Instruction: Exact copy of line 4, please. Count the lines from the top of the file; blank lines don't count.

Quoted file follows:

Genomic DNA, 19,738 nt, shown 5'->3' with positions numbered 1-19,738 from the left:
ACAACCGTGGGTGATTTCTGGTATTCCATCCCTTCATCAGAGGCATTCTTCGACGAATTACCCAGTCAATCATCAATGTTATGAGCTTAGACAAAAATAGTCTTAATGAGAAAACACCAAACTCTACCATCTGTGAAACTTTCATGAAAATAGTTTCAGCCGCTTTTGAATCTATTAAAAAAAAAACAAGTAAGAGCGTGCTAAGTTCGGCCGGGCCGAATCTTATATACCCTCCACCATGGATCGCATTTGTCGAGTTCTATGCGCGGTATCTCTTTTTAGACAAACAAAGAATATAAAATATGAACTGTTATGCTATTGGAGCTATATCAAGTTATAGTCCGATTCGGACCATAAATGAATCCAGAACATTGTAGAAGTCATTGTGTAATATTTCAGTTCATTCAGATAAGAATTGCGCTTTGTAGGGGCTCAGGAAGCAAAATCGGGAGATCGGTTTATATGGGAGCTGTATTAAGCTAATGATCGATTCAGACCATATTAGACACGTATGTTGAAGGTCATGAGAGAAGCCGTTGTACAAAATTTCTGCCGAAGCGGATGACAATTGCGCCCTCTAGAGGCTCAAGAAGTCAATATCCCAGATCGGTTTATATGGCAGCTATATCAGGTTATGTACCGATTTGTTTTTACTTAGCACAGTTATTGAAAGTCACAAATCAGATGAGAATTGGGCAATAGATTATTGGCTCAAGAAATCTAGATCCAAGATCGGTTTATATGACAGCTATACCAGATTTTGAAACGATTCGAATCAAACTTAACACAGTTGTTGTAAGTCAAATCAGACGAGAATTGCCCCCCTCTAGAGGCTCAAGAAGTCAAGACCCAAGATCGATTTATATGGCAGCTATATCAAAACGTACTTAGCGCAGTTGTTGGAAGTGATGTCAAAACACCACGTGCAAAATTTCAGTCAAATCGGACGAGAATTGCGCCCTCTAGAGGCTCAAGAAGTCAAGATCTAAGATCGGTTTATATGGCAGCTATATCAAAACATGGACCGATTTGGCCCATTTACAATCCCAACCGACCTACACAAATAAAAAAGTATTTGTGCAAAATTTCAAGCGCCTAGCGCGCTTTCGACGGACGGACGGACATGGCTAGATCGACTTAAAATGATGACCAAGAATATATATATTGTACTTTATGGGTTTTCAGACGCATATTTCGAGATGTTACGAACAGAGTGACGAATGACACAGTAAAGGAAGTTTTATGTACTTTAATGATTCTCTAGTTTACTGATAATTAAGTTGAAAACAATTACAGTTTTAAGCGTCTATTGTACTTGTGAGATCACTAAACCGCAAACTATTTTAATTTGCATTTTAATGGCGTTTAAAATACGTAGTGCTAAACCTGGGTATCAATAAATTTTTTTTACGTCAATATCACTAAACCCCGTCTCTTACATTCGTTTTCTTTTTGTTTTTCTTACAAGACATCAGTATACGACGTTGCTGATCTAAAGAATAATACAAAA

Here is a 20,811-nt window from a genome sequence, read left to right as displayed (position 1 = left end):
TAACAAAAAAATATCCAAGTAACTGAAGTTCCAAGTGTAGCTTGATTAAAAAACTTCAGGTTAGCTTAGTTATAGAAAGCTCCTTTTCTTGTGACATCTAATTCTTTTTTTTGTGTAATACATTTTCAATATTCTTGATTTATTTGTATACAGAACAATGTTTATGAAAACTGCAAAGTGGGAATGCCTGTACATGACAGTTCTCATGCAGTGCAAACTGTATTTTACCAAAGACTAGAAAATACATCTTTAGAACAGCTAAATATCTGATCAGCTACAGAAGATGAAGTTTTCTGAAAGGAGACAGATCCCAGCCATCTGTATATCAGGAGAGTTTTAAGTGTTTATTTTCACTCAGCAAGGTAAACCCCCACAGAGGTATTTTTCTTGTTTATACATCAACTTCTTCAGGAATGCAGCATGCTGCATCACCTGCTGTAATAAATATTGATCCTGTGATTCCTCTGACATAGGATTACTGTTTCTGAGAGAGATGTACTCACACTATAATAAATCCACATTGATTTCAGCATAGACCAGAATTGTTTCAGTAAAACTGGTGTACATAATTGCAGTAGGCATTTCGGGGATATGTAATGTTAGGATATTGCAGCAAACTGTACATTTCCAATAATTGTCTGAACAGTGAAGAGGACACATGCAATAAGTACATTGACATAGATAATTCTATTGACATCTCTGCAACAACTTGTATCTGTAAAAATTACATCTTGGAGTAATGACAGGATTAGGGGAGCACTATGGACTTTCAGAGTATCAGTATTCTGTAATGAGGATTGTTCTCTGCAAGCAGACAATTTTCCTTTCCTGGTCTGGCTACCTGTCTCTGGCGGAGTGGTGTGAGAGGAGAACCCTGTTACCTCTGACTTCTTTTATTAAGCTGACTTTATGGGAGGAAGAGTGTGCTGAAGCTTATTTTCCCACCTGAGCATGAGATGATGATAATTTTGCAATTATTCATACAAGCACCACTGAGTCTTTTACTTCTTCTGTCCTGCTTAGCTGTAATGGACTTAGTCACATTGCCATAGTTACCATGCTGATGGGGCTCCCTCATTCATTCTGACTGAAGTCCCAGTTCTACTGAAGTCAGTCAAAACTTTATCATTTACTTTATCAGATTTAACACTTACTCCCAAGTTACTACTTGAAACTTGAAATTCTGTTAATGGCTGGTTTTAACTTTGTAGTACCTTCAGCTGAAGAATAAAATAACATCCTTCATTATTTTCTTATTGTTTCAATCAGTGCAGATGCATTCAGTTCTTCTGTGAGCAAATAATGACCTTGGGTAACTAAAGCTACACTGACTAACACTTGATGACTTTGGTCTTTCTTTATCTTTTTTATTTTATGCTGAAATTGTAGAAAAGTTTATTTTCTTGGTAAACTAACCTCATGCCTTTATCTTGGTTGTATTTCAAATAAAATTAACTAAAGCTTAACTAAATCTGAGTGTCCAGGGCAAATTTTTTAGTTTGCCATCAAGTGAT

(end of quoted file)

TAACAAAAAAATATCCAAGTAACTGAAGTTCCAAGTGTAGCTTGATTAAAAAACTTCAGGTTAGCTTAGTTATAGAAAGCTCCTTTTCTTGTGACATCTAATTCTTTTTTTTGTGTAATACATTTTCAATATTCTTGATTTATTTGTATACAGAACAATGTTTATGAAAACTGCAAAGTGGGAATGCCTGTACATGACAGTTCTCATGCAGTGCAAACTGTATTTTACCAAAGACTAGAAAATACATCTTTAGAACAGCTAAATATCTGATCAGCTACAGAAGATGAAGTTTTCTGAAAGGAGACAGATCCCAGCCATCTGTATATCAGGAGAGTTTTAAGTGTTTATTTTCACTCAGCAAGGTAAACCCCCACAGAGGTATTTTTCTTGTTTATACATCAACTTCTTCAGGAATGCAGCATGCTGCATCACCTGCTGTAATAAATATTGATCCTGTGATTCCTCTGACATAGGATTACTGTTTCTGAGAGAGATGTACTCACACTATAATAAATCCACATTGATTTCAGCATAGACCAGAATTGTTTCAGTAAAACTGGTGTACATAATTGCAGTAGGCATTTCGGGGATATGTAATGTTAGGATATTGCAGCAAACTGTACATTTCCAATAATTGTCTGAACAGTGAAGAGGACACATGCAATAAGTACATTGACATAGATAATTCTATTGACATCTCTGCAACAACTTGTATCTGTAAAAATTACATCTTGGAGTAATGACAGGATTAGGGGAGCACTATGGACTTTCAGAGTATCAGTATTCTGTAATGAGGATTGTTCTCTGCAAGCAGACAATTTTCCTTTCCTGGTCTGGCTACCTGTCTCTGGCGGAGTGGTGTGAGAGGAGAACCCTGTTACCTCTGACTTCTTTTATTAAGCTGACTTTATGGGAGGAAGAGTGTGCTGAAGCTTATTTTCCCACCTGAGCATGAGATGATGATAATTTTGCAATTATTCATACAAGCACCACTGAGTCTTTTACTTCTTCTGTCCTGCTTAGCTGTAATGGACTTAGTCACATTGCCATAGTTACCATGCTGATGGGGCTCCCTCATTCATTCTGACTGAAGTCCCAGTTCTACTGAAGTCAGTCAAAACTTTATCATTTACTTTATCAGATTTAACACTTACTCCCAAGTTACTACTTGAAACTTGAAATTCTGTTAATGGCTGGTTTTAACTTTGTAGTACCTTCAGCTGAAGAATAAAATAACATCCTTCATTATTTTCTTATTGTTTCAATCAGTGCAGATGCATTCAGTTCTTCTGTGAGCAAATAATGACCTTGGGTAACTAAAGCTACACTGACTAACACTTGATGACTTTGGTCTTTCTTTATCTTTTTTATTTTATGCTGAAATTGTAGAAAAGTTTATTTTCTTGGTAAACTAACCTCATGCCTTTATCTTGGTTGTATTTCAAATAAAATTAACTAAAGCTTAACTAAATCTGAGTGTCCAGGGCAAATTTTTTAGTTTGCCATCAAGTGAT